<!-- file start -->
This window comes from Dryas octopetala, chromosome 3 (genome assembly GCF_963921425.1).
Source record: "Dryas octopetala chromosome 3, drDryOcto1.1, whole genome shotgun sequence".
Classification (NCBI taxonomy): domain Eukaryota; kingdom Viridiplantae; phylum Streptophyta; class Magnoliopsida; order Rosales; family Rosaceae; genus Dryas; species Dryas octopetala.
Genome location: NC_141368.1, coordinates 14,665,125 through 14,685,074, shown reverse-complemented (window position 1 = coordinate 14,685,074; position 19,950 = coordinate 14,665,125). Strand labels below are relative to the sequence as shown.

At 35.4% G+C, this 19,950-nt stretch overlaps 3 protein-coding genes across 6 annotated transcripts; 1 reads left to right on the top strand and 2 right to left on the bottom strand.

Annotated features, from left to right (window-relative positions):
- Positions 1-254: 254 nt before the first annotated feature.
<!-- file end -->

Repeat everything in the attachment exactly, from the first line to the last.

This window comes from Dryas octopetala, chromosome 3 (genome assembly GCF_963921425.1).
Source record: "Dryas octopetala chromosome 3, drDryOcto1.1, whole genome shotgun sequence".
Classification (NCBI taxonomy): domain Eukaryota; kingdom Viridiplantae; phylum Streptophyta; class Magnoliopsida; order Rosales; family Rosaceae; genus Dryas; species Dryas octopetala.
Genome location: NC_141368.1, coordinates 14,665,125 through 14,685,074, shown reverse-complemented (window position 1 = coordinate 14,685,074; position 19,950 = coordinate 14,665,125). Strand labels below are relative to the sequence as shown.

At 35.4% G+C, this 19,950-nt stretch overlaps 3 protein-coding genes across 6 annotated transcripts; 1 reads left to right on the top strand and 2 right to left on the bottom strand.

Annotated features, from left to right (window-relative positions):
- Positions 1-254: 254 nt before the first annotated feature.